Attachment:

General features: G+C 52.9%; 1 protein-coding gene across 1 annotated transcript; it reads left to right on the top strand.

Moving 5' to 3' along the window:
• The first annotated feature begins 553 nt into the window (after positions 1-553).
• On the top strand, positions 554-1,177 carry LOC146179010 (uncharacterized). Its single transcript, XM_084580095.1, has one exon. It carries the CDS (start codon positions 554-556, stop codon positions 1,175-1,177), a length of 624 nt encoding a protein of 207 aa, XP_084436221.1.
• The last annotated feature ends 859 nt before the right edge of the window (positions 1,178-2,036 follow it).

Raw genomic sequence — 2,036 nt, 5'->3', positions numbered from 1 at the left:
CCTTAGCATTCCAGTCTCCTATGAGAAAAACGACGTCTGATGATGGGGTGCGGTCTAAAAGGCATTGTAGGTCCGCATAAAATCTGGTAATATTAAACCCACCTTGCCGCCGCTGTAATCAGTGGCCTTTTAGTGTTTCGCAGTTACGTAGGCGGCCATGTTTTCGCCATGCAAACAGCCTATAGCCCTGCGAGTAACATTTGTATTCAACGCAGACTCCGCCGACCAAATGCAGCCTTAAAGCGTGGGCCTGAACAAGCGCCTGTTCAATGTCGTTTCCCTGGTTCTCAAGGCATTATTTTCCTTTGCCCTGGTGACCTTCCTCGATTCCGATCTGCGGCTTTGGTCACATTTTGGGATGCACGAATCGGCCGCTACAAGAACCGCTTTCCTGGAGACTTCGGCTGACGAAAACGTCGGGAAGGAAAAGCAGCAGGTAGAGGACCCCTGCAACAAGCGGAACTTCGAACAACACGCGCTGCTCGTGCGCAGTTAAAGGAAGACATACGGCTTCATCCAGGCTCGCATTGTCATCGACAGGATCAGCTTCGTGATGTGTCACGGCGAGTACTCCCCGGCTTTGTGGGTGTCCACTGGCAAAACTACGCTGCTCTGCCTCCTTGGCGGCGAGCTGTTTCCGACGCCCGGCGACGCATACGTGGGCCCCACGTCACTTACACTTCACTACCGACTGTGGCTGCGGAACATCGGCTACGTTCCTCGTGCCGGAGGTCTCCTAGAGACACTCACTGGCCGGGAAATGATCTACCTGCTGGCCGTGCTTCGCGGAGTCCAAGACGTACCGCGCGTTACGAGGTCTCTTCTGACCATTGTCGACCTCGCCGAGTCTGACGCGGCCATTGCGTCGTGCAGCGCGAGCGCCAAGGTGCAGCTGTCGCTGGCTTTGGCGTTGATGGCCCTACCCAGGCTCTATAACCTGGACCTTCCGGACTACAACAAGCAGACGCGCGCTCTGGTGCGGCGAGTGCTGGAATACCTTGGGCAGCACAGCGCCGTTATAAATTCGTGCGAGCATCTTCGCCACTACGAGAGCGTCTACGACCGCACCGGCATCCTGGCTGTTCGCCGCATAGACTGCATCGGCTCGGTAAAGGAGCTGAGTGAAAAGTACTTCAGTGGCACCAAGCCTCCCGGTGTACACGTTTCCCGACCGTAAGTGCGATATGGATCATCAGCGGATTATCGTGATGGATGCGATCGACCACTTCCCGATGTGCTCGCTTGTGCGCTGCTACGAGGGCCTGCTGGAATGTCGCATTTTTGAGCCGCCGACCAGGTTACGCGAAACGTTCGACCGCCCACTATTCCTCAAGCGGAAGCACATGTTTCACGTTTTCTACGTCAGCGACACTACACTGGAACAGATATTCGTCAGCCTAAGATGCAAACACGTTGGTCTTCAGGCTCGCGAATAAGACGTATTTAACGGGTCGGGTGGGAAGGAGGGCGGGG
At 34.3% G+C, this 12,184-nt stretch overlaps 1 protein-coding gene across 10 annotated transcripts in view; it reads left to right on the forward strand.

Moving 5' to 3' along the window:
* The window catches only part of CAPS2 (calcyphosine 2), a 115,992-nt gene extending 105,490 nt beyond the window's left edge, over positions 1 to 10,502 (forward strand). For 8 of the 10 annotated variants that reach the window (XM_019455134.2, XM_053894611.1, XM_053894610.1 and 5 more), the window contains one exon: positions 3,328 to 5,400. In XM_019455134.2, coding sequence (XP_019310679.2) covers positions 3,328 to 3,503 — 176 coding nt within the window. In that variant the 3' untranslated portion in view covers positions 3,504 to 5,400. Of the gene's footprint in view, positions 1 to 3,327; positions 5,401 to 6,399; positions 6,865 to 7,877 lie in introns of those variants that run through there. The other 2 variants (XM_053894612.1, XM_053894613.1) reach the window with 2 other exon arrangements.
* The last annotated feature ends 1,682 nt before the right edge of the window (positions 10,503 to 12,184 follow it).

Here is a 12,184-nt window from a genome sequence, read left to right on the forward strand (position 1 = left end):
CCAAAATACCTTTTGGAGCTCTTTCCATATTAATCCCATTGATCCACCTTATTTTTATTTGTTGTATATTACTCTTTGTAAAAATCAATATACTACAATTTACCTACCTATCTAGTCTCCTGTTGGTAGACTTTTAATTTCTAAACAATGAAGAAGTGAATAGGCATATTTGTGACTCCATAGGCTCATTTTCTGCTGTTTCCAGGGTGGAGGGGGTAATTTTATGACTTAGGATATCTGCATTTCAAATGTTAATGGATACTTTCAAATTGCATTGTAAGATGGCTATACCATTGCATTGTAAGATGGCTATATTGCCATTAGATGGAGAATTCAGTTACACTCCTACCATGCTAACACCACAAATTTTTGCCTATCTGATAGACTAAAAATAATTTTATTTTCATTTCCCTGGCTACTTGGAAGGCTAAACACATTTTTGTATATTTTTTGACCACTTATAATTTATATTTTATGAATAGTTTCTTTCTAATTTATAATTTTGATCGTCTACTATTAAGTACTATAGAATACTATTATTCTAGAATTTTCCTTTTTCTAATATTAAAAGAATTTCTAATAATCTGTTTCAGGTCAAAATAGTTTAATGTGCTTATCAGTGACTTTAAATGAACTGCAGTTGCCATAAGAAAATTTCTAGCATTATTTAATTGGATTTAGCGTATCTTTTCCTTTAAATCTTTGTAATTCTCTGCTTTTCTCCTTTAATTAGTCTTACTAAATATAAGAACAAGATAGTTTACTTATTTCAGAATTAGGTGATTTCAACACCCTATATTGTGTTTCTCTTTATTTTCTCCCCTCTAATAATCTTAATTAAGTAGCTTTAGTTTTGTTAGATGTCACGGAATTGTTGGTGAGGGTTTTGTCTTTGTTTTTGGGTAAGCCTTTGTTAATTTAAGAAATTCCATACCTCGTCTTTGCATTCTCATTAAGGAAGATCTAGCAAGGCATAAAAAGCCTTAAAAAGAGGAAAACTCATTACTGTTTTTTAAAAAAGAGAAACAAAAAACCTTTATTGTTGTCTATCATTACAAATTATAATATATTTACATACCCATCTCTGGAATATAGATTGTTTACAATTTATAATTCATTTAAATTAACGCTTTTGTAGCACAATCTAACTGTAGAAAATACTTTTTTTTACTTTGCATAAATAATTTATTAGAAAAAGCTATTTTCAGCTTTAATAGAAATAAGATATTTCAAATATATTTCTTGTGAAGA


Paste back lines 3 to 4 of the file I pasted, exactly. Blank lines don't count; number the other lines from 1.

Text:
• The first annotated feature begins 553 nt into the window (after positions 1-553).
• On the top strand, positions 554-1,177 carry LOC146179010 (uncharacterized). Its single transcript, XM_084580095.1, has one exon. It carries the CDS (start codon positions 554-556, stop codon positions 1,175-1,177), a length of 624 nt encoding a protein of 207 aa, XP_084436221.1.